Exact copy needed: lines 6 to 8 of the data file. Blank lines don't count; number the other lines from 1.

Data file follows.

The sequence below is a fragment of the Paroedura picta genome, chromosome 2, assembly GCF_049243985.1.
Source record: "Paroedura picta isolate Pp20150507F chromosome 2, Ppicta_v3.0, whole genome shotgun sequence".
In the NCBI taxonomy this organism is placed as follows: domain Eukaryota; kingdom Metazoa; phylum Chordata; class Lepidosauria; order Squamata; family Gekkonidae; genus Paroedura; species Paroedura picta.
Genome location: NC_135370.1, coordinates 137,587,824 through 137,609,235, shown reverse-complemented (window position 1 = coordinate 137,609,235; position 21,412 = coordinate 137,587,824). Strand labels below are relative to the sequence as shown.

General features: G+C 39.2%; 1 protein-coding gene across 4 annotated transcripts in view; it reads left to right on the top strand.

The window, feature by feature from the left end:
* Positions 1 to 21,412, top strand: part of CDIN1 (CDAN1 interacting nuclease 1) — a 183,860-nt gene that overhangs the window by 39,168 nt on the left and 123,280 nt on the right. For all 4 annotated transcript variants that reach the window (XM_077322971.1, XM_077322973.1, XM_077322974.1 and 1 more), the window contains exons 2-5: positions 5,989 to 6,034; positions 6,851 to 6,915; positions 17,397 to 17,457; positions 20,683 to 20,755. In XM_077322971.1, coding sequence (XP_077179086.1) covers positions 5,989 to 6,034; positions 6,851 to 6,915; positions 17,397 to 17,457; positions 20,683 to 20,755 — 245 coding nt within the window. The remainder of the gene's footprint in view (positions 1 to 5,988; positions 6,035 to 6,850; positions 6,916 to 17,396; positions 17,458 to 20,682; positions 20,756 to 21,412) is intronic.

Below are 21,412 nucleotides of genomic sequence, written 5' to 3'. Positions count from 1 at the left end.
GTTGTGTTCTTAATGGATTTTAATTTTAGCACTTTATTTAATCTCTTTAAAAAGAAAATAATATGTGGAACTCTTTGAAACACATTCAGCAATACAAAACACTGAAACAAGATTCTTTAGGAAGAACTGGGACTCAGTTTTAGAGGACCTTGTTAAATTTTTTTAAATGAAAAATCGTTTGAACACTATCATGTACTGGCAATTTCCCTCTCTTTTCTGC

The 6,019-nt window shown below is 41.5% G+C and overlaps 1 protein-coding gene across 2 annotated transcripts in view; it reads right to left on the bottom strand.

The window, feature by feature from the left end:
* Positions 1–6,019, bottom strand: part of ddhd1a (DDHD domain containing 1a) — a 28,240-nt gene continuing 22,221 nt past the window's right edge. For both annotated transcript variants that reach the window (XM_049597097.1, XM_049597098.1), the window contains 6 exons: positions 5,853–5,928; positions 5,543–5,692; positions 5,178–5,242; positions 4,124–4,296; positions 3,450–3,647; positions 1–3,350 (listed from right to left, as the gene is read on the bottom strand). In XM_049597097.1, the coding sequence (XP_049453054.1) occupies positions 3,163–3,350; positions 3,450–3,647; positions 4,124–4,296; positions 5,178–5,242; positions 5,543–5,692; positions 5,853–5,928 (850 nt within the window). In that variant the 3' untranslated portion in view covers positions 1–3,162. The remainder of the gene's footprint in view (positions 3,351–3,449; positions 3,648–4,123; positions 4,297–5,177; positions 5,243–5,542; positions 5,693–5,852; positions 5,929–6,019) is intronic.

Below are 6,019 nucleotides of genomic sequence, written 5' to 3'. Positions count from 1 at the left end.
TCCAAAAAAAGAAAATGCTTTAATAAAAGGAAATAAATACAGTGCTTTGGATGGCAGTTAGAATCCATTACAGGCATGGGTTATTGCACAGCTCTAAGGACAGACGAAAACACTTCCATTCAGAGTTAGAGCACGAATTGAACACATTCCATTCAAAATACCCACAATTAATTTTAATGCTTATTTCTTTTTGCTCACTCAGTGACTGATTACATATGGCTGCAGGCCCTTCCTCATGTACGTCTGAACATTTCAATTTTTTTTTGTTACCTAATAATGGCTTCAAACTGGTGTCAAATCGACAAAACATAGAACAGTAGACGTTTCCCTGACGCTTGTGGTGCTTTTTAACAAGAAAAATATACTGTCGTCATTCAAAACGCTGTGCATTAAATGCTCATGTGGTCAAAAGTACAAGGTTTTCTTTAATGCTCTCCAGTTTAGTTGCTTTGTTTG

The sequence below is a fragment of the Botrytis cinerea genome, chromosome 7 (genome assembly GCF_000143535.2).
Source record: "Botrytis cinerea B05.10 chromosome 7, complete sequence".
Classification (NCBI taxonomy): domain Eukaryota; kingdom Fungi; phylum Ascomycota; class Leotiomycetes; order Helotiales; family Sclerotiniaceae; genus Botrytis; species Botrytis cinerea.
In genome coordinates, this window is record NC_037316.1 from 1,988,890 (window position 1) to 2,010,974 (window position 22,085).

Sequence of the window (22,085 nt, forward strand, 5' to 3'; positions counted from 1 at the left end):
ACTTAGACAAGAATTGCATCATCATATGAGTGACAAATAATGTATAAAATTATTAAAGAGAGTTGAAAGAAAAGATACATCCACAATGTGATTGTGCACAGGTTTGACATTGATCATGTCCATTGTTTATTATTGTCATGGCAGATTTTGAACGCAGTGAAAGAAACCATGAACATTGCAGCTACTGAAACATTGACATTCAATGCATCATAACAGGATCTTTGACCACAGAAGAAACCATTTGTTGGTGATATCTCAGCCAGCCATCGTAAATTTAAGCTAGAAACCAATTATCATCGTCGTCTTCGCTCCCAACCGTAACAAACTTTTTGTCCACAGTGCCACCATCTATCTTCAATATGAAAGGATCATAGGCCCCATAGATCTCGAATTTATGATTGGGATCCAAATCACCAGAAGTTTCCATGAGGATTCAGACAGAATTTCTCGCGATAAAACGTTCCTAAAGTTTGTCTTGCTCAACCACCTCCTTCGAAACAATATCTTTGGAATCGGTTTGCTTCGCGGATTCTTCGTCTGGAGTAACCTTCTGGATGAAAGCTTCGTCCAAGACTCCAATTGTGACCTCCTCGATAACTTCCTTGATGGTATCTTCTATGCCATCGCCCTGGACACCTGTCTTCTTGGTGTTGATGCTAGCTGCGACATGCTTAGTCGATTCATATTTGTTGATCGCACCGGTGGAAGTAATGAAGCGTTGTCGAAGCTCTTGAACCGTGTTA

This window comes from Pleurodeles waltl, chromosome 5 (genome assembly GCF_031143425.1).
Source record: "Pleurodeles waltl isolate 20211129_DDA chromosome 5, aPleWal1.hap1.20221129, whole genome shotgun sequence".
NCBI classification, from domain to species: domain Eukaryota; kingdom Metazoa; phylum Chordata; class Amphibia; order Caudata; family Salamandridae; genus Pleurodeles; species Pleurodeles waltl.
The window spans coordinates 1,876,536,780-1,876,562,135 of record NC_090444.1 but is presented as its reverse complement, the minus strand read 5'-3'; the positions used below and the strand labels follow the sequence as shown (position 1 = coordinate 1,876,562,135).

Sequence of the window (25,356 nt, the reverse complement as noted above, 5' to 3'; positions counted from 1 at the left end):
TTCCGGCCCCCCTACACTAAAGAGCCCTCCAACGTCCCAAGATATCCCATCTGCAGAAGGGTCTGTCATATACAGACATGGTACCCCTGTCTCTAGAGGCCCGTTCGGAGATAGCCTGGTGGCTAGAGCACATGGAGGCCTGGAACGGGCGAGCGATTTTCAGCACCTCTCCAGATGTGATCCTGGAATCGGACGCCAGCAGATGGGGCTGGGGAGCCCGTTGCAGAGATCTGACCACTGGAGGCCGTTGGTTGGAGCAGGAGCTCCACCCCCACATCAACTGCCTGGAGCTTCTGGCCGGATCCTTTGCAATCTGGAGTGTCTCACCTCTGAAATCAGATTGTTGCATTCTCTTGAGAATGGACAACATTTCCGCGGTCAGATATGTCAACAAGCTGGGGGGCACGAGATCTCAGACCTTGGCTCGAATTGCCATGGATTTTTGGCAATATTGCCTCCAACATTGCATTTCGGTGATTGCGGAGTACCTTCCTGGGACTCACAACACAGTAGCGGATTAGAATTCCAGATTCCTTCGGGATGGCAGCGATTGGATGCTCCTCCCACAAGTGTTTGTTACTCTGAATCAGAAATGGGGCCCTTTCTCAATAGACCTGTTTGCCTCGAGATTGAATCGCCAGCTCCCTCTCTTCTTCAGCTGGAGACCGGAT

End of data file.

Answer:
The window, feature by feature from the left end:
* Positions 1 to 21,412, top strand: part of CDIN1 (CDAN1 interacting nuclease 1) — a 183,860-nt gene that overhangs the window by 39,168 nt on the left and 123,280 nt on the right. For all 4 annotated transcript variants that reach the window (XM_077322971.1, XM_077322973.1, XM_077322974.1 and 1 more), the window contains exons 2-5: positions 5,989 to 6,034; positions 6,851 to 6,915; positions 17,397 to 17,457; positions 20,683 to 20,755. In XM_077322971.1, coding sequence (XP_077179086.1) covers positions 5,989 to 6,034; positions 6,851 to 6,915; positions 17,397 to 17,457; positions 20,683 to 20,755 — 245 coding nt within the window. The remainder of the gene's footprint in view (positions 1 to 5,988; positions 6,035 to 6,850; positions 6,916 to 17,396; positions 17,458 to 20,682; positions 20,756 to 21,412) is intronic.

Below are 21,412 nucleotides of genomic sequence, written 5' to 3'. Positions count from 1 at the left end.